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ddengster

Member Since 19 May 2008
Online Last Active Today, 04:05 AM

Topics I've Started

directional shadow map problem

27 January 2016 - 09:28 AM

8v1C1RU.png

 

As shown on screen, there seems to be an oddity with the shadows. I'm using a directional shadow map, which means I render the shadow map from an orthographic camera. I also confirmed the cyan blocks are positioned and connected to the grey floor. Is this a known bug and are there ways to get around it?


Dll reload: adding local code causes buffer overflow?

27 September 2015 - 01:46 PM

Edit: Solved the problem. Didn't reload some of my functions. Please delete.


c++11 lambdas: best practices for 0 dynamic heap allocation?

26 June 2015 - 12:08 AM

I've been finding that using c++11 lambdas has some nice benefits, due to these facts:

1) The limitation of the lambda's scope where it can be used

2) Hence no need to declare/define another function in another scope, eliminating distractions.

 

I mainly use lambdas as inlined c-style function callbacks, example:

auto callback = [](void* userdata)

{

 //do something..

};

object->setcallback(callback);

 

I also use lambdas as small repeatable functions within a loop and I have some concerns about the dynamic allocations when I capture local variables. I've heard that the larger the size of the local variables you capture the more likely it is to dynamically allocate(need a source on this if someone can provide), so keeping the captured variables as minimal as possible is -probably- good practice.

So, as a guide:

1) Capture as few variables as possible

2) If you need to capture variables, capture by reference if it reduces the memory footprint captured. Avoid capturing by value.

3) It might even be wise to substitute captured variables as input parameters to the lambda (example: instead of [captured_var](...), use [](..., captured_var_input) if it reduces the chance of a heap allocation.

 

Now, what are your experiences and best practices with lambdas? Anything wrong with my conclusions? I'd like to hear them.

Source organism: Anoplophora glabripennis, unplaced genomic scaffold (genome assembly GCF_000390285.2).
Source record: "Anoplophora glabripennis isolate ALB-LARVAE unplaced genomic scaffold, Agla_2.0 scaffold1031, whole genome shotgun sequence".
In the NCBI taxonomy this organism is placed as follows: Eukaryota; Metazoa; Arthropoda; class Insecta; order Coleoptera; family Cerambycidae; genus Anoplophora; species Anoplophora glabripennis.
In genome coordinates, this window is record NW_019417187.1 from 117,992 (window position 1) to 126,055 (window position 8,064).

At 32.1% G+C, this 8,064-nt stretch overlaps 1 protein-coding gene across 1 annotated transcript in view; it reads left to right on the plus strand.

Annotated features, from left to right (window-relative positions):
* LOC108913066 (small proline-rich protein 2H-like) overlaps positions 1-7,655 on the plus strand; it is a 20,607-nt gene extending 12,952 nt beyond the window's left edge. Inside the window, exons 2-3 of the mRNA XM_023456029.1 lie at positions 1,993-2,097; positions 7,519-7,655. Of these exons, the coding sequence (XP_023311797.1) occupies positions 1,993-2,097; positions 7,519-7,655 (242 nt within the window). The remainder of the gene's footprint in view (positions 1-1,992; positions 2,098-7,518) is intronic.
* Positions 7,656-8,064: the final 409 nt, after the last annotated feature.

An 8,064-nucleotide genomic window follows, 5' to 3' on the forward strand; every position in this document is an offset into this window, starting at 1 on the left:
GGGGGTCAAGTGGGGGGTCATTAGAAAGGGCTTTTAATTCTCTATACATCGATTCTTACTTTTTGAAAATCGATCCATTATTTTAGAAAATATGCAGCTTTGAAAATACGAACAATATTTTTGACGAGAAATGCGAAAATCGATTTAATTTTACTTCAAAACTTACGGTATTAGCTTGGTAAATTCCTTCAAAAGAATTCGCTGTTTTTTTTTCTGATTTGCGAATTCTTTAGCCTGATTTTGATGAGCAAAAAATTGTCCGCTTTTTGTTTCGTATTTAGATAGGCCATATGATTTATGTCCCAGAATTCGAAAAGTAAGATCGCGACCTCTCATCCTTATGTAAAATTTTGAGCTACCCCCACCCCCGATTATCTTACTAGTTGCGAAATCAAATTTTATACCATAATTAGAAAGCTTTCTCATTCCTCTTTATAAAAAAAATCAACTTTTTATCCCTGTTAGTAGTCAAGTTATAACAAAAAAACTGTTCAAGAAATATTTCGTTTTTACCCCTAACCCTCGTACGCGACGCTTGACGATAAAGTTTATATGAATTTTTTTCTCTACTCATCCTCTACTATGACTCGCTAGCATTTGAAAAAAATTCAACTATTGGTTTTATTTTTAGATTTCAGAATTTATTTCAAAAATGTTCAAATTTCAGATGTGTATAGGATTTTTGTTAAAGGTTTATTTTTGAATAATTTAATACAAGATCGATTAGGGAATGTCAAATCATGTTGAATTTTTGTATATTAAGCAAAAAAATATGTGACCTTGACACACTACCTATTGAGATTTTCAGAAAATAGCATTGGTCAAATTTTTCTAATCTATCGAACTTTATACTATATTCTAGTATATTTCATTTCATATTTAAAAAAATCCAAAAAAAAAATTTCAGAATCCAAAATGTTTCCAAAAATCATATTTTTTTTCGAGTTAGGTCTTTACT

Different types of meshes and how to structure them in code

28 February 2012 - 01:03 PM

Hi, I'm trying to design a class hierarchy that different types of meshes will use.
They all will share a base class cMesh, and different types will derive from them.

So far, I've heard of these kinds of meshes that are different from the normal onces:
Skeleton-mesh
Skinned mesh
Rigged meshes (does this count?)

What other subsystems are needed to say, get a skeleton mesh working? (physics rigid body dynamics?)
In the case of a skinned mesh, I've been told it blends between vertex weights, and so need an animation system.

Also, is it wise to integrate animation components into my mesh classes? Or should they be seperate?
Plus, would appreciate it if you guys can bring up some other kinds of meshes that might matter.

Thanks!

'Mixing' Shaders and code to shader organization

25 February 2012 - 02:14 AM

I've been exposed to shaders for a short stint, and have been exposed to a number of lighting techniques.
I have a couple of questions regarding shaders:
1) What are some kinds of techniques that can be integrated into existing shader techniques?
Example: I have a basic Per-pixel lighting shader up. Can I integrate shadows into the lighting equation with minimal effort?
How about deferred shading, HDR lighting, etc? Can all these be combined into one shader that is used for objects that need to be
lit up? Or are there some kinds of techniques that if 'you choose technique A, you forgo technique B'? (Would love it if you can give an
example here)

2) How costly can setting uniform variables per frame be? I'm thinking of supplying some constant variables(example: WorldViewProjectionMatrix) to all shaders so there's no need to write extra code to constantly supply that uniform variable.

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